With cable and its successors, none of these factors come into play. There are essentially an infinite number of channels that can exist at a given time, so there’s no compelling reason for, say, a Ted Turner or a Roger Ailes not to be able to have their views dominate the channels they owned. If viewers don’t like it, they can easily switch channels in a way they couldn’t in a three-network world.
By the time Nixon retreated to Southern California in disgrace, in 1974, politicians across the political spectrum understood, as he had, that the emerging cable landscape might give them more chances to be on television and more control over how they were presented. Still, Nixon’s motives—manipulating his image, punishing his opponents, decentralizing the television landscape to open it to new voices—pulled the emerging industry in multiple directions, as illustrated by the trajectory of two men who worked for Nixon: Brian Lamb, a former OTP staffer who went on to launch C-SPAN, and Roger Ailes, a former campaign adviser who later started Fox News.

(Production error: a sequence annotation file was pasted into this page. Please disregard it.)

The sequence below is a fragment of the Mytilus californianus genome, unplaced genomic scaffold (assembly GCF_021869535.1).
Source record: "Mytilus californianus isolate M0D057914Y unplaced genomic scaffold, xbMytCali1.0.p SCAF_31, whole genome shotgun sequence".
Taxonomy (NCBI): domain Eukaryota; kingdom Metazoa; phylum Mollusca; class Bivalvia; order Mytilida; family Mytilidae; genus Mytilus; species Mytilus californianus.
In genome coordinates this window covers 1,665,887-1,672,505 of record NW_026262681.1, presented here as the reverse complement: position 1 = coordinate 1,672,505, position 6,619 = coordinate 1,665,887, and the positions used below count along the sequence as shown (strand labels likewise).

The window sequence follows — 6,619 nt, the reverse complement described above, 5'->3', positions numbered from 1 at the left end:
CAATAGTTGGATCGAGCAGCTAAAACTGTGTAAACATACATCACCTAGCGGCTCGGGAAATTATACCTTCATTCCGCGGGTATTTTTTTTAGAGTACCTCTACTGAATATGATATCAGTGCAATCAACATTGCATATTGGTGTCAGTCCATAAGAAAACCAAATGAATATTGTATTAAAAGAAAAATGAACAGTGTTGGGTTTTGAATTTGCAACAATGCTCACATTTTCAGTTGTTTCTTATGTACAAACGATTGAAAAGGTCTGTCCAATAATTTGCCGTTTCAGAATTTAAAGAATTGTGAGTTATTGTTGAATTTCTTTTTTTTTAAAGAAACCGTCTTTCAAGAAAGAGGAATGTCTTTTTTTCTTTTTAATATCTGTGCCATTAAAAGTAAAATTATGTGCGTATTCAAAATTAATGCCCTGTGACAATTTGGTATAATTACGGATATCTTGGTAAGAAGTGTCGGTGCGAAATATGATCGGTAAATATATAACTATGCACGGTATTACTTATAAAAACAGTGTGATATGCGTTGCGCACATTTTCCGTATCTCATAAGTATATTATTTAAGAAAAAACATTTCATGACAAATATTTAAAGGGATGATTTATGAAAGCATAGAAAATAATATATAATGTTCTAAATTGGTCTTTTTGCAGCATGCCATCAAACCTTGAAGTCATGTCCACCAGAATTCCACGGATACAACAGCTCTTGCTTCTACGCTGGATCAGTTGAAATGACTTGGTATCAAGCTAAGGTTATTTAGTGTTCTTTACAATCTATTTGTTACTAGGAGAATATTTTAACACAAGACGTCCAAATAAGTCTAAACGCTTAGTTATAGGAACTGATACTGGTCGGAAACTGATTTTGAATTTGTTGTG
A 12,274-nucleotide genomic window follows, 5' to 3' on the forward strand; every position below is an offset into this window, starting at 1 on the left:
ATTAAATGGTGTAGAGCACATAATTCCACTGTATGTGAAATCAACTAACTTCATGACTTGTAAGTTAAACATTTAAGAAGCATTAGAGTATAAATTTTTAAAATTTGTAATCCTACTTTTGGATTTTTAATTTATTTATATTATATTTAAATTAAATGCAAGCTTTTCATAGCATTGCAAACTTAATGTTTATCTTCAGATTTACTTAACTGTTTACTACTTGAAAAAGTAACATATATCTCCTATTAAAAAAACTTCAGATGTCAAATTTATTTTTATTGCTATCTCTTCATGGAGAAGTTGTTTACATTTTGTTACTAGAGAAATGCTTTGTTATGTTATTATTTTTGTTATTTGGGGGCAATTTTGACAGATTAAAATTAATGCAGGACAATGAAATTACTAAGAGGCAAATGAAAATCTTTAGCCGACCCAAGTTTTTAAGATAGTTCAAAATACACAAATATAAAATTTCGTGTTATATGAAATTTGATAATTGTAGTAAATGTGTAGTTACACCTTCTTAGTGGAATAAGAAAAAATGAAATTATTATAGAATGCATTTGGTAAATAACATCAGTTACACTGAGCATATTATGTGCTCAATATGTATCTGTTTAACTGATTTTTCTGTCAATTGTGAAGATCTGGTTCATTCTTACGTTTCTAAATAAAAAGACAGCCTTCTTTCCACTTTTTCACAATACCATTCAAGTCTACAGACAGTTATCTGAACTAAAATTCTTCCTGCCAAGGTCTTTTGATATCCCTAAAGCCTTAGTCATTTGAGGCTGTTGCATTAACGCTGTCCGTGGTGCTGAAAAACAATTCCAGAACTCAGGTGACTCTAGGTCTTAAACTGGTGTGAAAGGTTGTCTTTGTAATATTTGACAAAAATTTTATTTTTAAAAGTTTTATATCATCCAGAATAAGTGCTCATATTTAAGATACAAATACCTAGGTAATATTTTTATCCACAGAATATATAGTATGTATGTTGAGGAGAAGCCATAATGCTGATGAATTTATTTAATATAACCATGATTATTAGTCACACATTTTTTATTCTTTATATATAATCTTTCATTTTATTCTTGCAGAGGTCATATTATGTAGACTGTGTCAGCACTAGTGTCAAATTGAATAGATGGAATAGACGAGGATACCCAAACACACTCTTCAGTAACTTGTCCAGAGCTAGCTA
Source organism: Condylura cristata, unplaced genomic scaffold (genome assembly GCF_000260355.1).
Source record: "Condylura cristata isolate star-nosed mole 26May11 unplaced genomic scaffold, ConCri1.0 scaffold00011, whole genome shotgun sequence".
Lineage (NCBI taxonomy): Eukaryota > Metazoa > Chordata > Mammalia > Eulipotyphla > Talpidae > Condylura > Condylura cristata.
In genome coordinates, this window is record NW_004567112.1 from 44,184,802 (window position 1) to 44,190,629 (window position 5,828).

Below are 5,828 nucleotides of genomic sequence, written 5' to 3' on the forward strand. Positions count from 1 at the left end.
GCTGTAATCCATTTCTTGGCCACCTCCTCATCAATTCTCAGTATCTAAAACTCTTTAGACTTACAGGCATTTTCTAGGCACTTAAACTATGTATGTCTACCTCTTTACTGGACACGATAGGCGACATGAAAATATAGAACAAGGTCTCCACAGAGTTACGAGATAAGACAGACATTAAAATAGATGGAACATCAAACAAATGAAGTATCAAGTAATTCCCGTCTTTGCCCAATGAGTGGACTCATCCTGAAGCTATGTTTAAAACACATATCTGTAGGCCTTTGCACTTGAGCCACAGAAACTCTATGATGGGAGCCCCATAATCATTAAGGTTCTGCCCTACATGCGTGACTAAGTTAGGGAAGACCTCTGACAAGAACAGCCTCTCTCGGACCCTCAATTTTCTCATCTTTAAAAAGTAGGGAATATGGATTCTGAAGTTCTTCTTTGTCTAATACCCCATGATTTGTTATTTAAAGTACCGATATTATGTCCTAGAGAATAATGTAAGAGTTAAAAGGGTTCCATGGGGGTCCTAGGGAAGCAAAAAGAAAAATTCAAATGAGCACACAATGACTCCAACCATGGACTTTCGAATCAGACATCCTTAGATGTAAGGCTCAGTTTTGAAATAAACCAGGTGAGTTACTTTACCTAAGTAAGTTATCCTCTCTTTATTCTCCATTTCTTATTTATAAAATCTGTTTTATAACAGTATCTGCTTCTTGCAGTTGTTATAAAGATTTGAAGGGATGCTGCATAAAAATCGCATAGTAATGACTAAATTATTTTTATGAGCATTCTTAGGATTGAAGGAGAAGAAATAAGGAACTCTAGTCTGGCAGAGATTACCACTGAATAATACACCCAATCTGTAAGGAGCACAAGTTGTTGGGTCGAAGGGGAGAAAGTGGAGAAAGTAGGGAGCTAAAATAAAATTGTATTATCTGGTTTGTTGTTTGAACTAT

For Lamb, cable television offered a meaningful path to shift power from elitist television networks to individual viewers, providing voters with more information and more transparency into Washington. C-SPAN, a public-affairs channel that aired call-in shows and brought footage of congressional proceedings into American living rooms, soon became proof of this concept. The channel, voluntarily underwritten as a public service by cable companies, delivered political benefits to the very lawmakers who would in 1984 pass a law explicitly lifting many local and state regulations on the industry. As the cable business flourished in the ’90s and early 2000s, the increasing number of subscribers meant that C-SPAN’s budget grew (operators paid a per-subscriber fee to fund it), and C-SPAN expanded programming to include such earnest shows as Book TV and American History TV.